THE 30-day mandatory mobile voter registration exercise started amid chaos as despondent aspiring voters accused the Registrar-General’s Office of employing delaying tactics to frustrate the electorate while many were turned away for various reasons.
Report by Hazel Ndebele
A survey by the Zimbabwe Independent this week showed that the exercise which started on Monday was engulfed by chaos despite desperate efforts by cabinet to implement a raft of changes to smoothen the process.
But potential voters complained the bottlenecks that chocked the initial voter registration conducted between April 29 and May 19 remained with the situation worsened by what would-be voters described as a “go-slow” by the RG’s officers.
“We have been here since 5am and only less than 20 people have been served,” said Janet Ncube when the Zimbabwe Independent visited Mai Musodzi Hall in Mbare on Wednesday afternoon. “This is our second day here and it seems we are not going to be served again.”
Angry aspiring voters at Huruyadzo Shopping Centre in Chitungwiza could not contain their disappointment as they claimed the “go slow” was a deliberate attempt by Zanu PF to deter urbanites from registering as the party has often fared badly in urban areas.
“Tasvika pamapenalties chaipo apa saka hazviite kuti tidzokere tisina kuregister (we are at a crucial point in as far as elections are concerned and we cannot go back without registering),” said Tapiwa Mamvura.
The current voter registration exercise has not been widely publicised and hundreds of people are still being turned away.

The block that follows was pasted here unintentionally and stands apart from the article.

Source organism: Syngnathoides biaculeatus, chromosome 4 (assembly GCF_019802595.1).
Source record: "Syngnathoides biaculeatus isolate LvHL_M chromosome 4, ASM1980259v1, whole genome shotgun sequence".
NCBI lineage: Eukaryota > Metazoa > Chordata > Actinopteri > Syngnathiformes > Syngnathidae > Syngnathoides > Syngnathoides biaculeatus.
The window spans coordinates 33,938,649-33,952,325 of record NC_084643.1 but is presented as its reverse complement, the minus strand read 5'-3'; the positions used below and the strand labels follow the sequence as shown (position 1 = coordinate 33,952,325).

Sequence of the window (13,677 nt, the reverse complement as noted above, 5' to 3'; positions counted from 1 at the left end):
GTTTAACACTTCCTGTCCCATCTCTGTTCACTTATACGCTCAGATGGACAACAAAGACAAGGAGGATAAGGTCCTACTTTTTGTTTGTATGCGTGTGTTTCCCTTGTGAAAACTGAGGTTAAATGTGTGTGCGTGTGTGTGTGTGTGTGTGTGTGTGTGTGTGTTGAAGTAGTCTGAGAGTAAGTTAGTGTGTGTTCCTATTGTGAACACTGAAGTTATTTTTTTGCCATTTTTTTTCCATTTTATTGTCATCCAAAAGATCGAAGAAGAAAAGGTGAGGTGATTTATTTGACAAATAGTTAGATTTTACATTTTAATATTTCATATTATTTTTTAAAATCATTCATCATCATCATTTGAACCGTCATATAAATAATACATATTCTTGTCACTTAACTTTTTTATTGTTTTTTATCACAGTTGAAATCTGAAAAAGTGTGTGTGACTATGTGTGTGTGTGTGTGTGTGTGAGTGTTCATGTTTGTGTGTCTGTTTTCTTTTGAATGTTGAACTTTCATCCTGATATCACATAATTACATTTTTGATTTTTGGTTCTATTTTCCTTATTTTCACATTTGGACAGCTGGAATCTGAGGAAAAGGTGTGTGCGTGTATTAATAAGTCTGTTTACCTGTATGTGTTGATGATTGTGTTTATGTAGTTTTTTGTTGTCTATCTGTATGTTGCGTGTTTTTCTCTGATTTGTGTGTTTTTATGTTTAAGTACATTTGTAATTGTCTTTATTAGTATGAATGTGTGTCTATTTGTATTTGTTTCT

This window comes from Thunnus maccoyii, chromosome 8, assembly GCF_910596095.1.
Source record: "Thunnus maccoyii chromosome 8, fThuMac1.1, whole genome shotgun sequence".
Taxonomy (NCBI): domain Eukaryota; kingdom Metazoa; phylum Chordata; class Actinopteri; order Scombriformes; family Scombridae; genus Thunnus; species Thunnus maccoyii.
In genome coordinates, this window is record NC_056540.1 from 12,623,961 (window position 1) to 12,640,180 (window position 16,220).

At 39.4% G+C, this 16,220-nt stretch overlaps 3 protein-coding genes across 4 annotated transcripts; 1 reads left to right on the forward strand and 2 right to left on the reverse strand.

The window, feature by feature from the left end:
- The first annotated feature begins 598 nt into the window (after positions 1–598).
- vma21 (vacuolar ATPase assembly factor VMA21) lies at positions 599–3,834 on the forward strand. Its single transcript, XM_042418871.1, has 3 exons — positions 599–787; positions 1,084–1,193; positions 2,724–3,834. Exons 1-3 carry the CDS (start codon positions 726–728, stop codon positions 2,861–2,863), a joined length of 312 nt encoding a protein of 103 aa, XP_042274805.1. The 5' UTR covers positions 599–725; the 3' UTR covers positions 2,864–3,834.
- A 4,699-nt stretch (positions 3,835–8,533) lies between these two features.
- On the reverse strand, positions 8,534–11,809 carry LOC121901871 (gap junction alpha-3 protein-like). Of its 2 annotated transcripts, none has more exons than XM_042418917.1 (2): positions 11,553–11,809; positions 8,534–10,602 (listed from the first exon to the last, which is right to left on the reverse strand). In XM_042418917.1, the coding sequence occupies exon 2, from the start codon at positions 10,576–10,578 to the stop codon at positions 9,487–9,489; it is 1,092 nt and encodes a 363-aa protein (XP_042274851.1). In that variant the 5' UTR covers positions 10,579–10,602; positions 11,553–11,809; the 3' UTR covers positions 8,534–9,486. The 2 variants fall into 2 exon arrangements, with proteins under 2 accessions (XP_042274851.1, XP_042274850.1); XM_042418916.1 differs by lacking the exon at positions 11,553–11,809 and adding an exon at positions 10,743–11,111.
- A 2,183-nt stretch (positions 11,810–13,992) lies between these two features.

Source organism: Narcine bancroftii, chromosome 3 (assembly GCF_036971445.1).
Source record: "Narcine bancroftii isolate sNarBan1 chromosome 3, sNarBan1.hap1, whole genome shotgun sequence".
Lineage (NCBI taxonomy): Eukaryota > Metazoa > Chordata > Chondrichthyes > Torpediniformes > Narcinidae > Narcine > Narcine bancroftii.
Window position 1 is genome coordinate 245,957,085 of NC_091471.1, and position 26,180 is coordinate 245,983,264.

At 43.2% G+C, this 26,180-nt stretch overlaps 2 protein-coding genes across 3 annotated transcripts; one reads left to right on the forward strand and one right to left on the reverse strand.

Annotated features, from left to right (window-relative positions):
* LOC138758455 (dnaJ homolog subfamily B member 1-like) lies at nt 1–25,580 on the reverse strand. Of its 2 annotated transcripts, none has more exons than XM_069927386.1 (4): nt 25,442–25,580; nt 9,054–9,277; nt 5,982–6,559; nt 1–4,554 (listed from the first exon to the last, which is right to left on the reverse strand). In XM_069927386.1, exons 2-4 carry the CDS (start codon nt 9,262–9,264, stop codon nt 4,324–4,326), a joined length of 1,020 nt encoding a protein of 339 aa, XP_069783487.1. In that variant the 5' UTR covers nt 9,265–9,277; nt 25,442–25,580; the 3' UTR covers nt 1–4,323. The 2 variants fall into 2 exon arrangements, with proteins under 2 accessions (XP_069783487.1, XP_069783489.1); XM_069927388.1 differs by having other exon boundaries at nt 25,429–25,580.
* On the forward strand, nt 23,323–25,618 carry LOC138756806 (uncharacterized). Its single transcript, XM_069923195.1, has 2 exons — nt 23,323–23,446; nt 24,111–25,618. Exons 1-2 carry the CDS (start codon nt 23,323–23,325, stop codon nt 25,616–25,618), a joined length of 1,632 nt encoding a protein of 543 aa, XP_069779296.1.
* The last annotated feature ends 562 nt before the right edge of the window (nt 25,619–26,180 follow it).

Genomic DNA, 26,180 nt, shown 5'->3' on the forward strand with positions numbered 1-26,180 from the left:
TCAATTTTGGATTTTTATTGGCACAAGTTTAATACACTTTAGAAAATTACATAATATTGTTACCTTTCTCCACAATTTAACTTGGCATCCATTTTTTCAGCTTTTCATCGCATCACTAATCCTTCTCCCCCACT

“We are travelling long distances just to come and register here. They should have increased the number of registration centres to ease this congestion,” said Nicholas Banda at Sunningdale Community Hall.
Zimbabwe Electoral Commission chairperson, Justice Rita Makarau, has accepted that the first mobile voter registration was not a success and promised to correct the problems.
Meanwhile, Makarau on Wednesday said her organisation was constrained by the limited mandate accorded to it by law and financial dependence on Treasury.
Makarau made the remarks in parliament where she was briefing legislators on the body’s preparedness to hold general elections under the new constitution in the face of the Constitutional Court ruling that polls must be held by July 31.
Makarau said the electoral body could not do much in regulating skewed reporting and hate speech in the media, especially the broadcasting sector, before the election dates are proclaimed.
“Zec’s function to monitor the content of broadcasters will only kick in after the proclamation of the elections date,” Makarau said.
“That is the time when broadcasters have an obligation to bring their programmes for vetting to us; thus before proclamation we don’t have any teeth.”
Makarau was responding to Senator Tendayi Makunde who had asked if the electoral body had put in place a code of conduct for political parties and the media ahead of the general elections. She said Zec had received limited funding from Treasury but remained ready to deliver credible elections.
“Zec is ready in terms of logistics and human resources,” Makarau said, “However it is an open secret that we are under- resourced. Out of a budget of US$150 million we only received US$25 million and we are simply awaiting the release of the money.”